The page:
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Andrew Sadek's mother pushes for law restricting how police use college-aged informants

FARGO - The mother of a North Dakota State College of Science student she thinks was murdered because he worked as a confidential informant for police is pushing for a state law that would restrict the use of college students as informants.

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FARGO – The mother of a North Dakota State College of Science student she thinks was murdered because he worked as a confidential informant for police is pushing for a state law that would restrict the use of college students as informants.

Andrew Sadek was as an informant for the Southeast Multi-County Agency Narcotics Task Force, also known as SEMCA, when he went missing from the Wahpeton school in May 2014. His body was found in the Red River near Wahpeton in June 2014 with a gunshot to his head.

Tammy Sadek of Rogers believes her son was killed, even though autopsy results offered no conclusion on whether someone killed him or whether he shot himself.

Now she wants North Dakota to adopt a law similar to one on the books in Florida that would prevent police from using informant work as a bargaining chip to get a lighter sentence.

She posted the following comment on the "Justice for Andrew Sadek" Facebook page Nov. 13: "We need to get some new laws in place where they can't use these kids to do their (the police) jobs ... if we have to do it state by state or nationally. No more kids need to be put in these dangerous positions!"


Sadek claims her son was bullied into becoming an informant because he was scared of a possible 40-year prison sentence police said he faced if he didn't cooperate.

The interim head of SEMCA told The Forum in a previous interview that he saw no problem with sending college students undercover to buy drugs.

"They're adults. They're making decisions on their own," said Jason Weber, interim supervisor of the task force. "These are individuals that know that if you sell drugs, that's a bad thing. It's against the law."

North Dakota Attorney General Wayne Stenehjem, who is considering a run for governor, told the High Plains Reader, a weekly newspaper based in Fargo, that he would be opposed to a law that bans police from using students as informants. Stenehjem could not be reached for comment Friday.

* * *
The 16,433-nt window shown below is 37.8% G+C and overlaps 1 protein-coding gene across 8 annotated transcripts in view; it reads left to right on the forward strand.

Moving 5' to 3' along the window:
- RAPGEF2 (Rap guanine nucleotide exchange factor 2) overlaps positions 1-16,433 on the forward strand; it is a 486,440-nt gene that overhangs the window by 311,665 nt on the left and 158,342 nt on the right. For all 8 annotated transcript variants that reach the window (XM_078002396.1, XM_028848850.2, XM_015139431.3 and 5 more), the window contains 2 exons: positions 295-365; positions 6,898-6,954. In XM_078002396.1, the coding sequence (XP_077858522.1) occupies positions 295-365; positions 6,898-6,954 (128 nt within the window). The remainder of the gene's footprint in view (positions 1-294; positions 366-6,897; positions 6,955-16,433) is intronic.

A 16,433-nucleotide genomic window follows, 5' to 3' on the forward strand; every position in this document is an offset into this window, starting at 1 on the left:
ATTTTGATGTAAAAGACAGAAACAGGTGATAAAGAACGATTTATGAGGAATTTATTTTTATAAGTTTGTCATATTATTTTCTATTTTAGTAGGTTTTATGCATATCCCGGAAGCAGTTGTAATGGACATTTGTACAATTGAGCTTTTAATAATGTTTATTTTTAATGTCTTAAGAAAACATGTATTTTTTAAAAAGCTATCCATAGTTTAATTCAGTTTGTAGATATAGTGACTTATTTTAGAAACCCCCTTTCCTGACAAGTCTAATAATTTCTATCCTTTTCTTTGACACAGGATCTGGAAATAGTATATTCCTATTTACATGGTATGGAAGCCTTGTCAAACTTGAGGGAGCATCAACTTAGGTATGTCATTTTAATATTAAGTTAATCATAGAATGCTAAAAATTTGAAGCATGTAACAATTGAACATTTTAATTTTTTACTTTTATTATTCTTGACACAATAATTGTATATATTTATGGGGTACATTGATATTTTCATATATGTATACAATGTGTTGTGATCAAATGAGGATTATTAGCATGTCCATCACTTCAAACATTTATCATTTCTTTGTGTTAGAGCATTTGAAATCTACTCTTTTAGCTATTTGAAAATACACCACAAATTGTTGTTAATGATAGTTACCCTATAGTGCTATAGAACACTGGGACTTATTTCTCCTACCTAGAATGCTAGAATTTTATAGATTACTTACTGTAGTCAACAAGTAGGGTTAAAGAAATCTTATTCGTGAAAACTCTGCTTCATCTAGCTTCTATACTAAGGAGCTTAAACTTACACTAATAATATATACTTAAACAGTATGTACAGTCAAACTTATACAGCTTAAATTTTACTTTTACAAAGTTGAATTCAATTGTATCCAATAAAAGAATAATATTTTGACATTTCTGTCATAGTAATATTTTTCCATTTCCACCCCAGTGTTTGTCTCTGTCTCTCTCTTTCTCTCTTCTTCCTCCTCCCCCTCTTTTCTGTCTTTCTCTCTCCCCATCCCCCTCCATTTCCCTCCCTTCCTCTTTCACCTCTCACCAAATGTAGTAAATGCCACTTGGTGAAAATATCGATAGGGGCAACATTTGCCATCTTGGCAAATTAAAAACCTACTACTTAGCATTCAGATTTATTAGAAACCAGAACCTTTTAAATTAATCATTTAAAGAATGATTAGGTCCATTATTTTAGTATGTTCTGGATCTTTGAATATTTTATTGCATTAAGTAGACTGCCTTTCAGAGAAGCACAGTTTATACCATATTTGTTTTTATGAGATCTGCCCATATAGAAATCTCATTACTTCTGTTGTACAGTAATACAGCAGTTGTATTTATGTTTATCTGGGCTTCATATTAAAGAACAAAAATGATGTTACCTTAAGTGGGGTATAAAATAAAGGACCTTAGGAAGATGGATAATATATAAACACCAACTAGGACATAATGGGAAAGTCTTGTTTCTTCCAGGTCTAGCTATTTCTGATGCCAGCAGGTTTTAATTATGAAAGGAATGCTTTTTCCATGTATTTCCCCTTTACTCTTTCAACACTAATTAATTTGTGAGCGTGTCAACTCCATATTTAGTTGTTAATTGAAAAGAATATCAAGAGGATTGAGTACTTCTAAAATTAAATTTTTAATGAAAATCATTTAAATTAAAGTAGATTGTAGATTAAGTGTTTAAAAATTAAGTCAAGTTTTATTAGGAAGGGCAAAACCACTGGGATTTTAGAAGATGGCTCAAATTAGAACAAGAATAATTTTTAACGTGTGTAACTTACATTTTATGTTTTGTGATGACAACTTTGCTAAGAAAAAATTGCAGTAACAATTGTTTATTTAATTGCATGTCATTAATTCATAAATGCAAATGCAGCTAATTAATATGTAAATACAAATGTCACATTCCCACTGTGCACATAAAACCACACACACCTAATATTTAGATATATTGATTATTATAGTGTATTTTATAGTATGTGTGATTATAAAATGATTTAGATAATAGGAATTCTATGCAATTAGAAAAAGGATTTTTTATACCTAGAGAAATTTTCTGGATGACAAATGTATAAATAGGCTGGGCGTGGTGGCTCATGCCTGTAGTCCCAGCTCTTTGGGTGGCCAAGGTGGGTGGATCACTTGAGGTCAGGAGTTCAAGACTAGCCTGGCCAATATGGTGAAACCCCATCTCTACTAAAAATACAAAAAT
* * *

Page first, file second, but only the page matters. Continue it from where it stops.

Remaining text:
The push for the new law is in its early stages, but Sadek said she's prepared to fight for as long as it takes.

"I don't have any particular people that I'm working with," Sadek said. She said she's waiting to see what public consensus is for such a law before pressuring lawmakers in the Legislature to act when they meet again in January 2017.

"So far, it's been nothing but positive, and people are unaware of how (police) are allowed to use these students legally," Sadek said.

She said she got the idea to push for the law from Irv Hoffman, who commented on the "Justice for Andrew Sadek" Facebook page about the law in Florida. Hoffman is the father of Rachel Hoffman, a 23-year-old Florida State University graduate who was murdered while acting as a police informant during a botched drug sting that started in May 2008.


Florida's law requires law enforcement to let their informants know that a reduced sentence "may not be provided in exchange for their work."

Sadek said she wants a national law modeled after "Rachel's Law," but understands it might take one state at a time.

"There's nothing that's ever going to bring Andrew back, but if we can save some other kids ... that's some satisfaction," she said.

Rep. Gail Mooney, a Democrat from Cummings, said she'd be willing to help Sadek if she needs it. Mooney commented on the "Justice for Andrew Sadek" Facebook page after watching Sadek do an interview on TV.

Mooney, who has an 18-year-old son about to enter college, said she worries about how police are using college-age adults as informants.

"I tend to believe that, yes, they are adults but yet, they are young adults, and they don't have the cumulative experiences to understand always what situations they're getting into," Mooney said.

She said before the next legislative session, she wants to research what other states do to protect students acting as informants for law enforcement.

"To me, there still is a sense of obligation of basic principles of safety," she said. "As a legislator, that's a question I can't help but ask, 'Are we making sure that we're doing that?' "

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